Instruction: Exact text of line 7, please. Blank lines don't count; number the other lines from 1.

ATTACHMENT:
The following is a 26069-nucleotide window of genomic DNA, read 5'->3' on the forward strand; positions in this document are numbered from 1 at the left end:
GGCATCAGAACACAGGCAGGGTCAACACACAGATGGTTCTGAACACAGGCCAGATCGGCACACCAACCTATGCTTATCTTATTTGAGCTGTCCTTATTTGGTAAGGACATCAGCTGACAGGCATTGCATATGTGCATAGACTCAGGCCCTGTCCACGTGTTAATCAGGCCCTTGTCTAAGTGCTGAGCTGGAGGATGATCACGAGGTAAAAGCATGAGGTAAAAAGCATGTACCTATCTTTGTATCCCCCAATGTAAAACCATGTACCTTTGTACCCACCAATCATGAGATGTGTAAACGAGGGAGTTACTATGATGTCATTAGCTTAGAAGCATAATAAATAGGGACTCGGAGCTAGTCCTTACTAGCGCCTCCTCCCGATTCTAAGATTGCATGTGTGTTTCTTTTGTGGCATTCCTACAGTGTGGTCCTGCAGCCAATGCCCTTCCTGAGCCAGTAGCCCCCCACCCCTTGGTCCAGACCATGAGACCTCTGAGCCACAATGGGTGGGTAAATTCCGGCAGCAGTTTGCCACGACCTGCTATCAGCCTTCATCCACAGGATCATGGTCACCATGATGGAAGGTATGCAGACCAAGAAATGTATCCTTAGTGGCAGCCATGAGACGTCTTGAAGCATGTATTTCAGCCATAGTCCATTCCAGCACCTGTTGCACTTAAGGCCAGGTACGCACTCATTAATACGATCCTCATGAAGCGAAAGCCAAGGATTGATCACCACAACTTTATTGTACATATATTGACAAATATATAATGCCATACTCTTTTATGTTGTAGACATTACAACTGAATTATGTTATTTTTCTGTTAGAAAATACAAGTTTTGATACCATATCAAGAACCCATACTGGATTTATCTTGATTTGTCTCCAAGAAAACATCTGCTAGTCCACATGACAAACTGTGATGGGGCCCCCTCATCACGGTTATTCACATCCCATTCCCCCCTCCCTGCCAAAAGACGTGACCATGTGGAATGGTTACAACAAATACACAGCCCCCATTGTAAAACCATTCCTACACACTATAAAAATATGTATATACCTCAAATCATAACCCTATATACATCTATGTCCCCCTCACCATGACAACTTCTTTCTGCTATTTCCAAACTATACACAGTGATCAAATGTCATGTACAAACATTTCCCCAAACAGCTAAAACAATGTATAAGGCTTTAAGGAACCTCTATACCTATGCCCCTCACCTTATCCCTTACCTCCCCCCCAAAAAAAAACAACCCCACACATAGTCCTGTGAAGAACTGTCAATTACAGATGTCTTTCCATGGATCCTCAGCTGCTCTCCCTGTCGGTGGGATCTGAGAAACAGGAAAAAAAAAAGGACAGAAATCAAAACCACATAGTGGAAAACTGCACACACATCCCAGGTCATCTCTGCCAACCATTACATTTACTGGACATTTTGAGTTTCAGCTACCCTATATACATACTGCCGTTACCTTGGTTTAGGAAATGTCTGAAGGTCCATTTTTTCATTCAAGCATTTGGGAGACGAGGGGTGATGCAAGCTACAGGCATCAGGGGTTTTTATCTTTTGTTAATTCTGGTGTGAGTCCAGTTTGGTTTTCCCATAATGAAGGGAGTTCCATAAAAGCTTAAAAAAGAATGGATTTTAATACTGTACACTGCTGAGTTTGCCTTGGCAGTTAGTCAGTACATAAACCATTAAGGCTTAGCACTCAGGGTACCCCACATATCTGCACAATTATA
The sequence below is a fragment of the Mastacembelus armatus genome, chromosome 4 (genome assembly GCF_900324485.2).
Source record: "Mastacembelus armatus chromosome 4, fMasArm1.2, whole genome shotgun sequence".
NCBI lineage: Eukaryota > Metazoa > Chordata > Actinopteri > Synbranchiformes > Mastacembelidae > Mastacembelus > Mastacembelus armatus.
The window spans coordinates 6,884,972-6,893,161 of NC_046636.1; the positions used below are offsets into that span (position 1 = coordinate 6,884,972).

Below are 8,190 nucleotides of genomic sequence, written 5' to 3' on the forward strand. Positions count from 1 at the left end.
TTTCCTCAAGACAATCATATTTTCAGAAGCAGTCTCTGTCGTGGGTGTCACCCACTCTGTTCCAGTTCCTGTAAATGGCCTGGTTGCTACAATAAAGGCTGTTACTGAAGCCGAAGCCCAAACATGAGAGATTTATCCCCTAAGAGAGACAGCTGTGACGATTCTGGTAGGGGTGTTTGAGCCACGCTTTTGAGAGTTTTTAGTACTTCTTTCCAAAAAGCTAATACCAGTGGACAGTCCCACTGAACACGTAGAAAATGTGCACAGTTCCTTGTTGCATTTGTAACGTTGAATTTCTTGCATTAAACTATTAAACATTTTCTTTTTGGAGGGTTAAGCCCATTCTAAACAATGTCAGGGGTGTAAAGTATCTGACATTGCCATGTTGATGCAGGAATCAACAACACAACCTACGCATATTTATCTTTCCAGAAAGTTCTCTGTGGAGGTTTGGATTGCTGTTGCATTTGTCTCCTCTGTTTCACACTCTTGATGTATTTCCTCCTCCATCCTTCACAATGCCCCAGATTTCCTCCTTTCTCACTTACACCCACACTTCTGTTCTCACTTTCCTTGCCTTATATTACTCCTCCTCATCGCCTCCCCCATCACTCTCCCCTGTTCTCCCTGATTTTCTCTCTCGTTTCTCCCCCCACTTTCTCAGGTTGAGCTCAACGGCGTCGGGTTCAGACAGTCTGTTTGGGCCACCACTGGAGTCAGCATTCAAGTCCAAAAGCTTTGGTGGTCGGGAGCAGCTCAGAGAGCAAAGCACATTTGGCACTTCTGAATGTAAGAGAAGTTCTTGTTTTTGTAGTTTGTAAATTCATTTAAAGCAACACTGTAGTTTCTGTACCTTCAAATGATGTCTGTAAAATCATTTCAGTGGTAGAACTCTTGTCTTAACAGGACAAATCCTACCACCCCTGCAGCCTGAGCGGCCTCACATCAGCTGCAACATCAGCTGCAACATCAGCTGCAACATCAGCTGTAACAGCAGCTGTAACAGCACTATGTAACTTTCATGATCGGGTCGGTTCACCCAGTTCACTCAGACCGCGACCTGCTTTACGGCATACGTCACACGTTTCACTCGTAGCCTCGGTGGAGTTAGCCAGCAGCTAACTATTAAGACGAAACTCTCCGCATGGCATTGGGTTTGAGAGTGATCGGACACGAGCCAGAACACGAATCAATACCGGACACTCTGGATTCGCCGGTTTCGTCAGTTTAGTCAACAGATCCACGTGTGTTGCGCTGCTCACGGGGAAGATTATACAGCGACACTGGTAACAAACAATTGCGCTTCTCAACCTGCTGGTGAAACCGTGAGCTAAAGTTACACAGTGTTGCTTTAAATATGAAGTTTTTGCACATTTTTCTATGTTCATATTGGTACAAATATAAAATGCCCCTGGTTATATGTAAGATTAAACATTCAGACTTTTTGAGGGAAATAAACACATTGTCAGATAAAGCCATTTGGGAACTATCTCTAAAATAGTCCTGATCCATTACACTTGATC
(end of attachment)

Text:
Below are 8,190 nucleotides of genomic sequence, written 5' to 3' on the forward strand. Positions count from 1 at the left end.